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The Basis of Morality - Besant

The Basis of Morality - Besant

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The Basis of Morality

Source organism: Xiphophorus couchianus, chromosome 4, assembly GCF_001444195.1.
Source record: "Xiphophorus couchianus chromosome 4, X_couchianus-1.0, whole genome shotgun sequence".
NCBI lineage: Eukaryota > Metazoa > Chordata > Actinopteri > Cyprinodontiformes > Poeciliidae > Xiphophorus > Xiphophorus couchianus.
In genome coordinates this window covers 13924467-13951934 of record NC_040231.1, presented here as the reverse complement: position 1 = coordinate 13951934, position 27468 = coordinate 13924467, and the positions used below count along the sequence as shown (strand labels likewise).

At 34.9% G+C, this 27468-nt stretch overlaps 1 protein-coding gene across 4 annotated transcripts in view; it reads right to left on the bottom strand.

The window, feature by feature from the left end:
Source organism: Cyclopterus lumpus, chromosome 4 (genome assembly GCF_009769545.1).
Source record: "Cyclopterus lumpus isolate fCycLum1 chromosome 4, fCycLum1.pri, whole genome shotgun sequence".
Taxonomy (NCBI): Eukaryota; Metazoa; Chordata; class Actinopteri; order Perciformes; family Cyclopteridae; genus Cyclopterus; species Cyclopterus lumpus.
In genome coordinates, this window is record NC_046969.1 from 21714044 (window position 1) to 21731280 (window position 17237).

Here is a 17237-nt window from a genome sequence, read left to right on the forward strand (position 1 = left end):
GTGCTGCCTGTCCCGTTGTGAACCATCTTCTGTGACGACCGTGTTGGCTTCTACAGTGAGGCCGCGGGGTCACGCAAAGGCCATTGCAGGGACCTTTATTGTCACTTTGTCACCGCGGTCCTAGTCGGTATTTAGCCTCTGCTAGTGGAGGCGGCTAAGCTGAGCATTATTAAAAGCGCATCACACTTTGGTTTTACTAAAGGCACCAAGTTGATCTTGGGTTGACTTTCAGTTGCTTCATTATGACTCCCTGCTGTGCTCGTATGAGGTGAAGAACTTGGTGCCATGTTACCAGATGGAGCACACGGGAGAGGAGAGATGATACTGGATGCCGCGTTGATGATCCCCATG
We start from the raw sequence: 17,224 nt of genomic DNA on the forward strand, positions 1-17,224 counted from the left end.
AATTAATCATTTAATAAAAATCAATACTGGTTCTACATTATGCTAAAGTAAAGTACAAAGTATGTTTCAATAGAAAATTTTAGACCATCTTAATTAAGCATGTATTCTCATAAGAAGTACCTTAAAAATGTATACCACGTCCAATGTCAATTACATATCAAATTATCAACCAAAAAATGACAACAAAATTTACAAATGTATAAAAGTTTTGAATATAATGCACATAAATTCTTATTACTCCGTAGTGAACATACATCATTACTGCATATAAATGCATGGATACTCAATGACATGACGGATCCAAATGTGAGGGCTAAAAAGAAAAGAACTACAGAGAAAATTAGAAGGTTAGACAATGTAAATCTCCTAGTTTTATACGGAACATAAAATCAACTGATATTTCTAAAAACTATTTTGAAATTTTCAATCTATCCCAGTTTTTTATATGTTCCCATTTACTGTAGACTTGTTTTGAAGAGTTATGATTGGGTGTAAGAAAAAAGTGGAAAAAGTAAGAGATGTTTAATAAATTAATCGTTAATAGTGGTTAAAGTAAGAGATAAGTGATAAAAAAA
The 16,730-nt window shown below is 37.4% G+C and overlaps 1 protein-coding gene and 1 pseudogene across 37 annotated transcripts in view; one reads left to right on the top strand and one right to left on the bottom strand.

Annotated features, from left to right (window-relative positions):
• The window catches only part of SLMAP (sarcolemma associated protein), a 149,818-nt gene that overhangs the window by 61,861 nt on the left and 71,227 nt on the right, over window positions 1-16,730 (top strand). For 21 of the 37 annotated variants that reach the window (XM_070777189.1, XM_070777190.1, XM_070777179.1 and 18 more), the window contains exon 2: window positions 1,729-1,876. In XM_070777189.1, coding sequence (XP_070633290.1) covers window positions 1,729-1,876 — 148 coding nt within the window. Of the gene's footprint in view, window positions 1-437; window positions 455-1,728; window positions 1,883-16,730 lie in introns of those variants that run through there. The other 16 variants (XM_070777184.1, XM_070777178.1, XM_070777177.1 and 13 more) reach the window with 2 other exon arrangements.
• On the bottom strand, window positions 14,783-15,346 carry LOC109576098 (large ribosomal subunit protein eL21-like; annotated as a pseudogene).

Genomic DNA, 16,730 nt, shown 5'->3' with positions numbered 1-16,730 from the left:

The Project Gutenberg EBook of The Basis of Morality, by Annie Besant This eBook is for the use of anyoneanywhere at no cost and with almost no restrictions whatsoever. You may copy it, give it away or re-use itunder the terms of the Project Gutenberg License included with this eBook or online at www.gutenberg.netTitle: The Basis of MoralityAuthor: Annie BesantRelease Date: April 4, 2005 [EBook #15545]Language: EnglishCharacter set encoding: ASCII*** START OF THIS PROJECT GUTENBERG EBOOK THE BASIS OF MORALITY ***Produced by Jonathan Ingram, David Garcia and the Online Distributed Proofreading Team.[Transcriber's Note: Accented characters with macrons are marked in this file as [=x], while those withinferior dots are marked as [x.].]THE BASIS OF MORALITYBYANNIE BESANTAUTHOR OF_Mysticism, The Immediate Future, Initiation: The Perfecting of Man, Superhuman Men, etc. etc._THEOSOPHICAL PUBLISHING HOUSE ADYAR, MADRAS, INDIA 1915* * * * *CONTENTSI. REVELATION II. INTUITION III. UTILITY IV. EVOLUTION V. MYSTICISM* * * * *IREVELATIONMust religion and morals go together? Can one be taught without the other? It is a practical question foreducationists, and France tried to answer it in the dreariest little cut and dry kind of catechism ever given toboys to make them long to be wicked. But apart from education, the question of the bedrock on which morals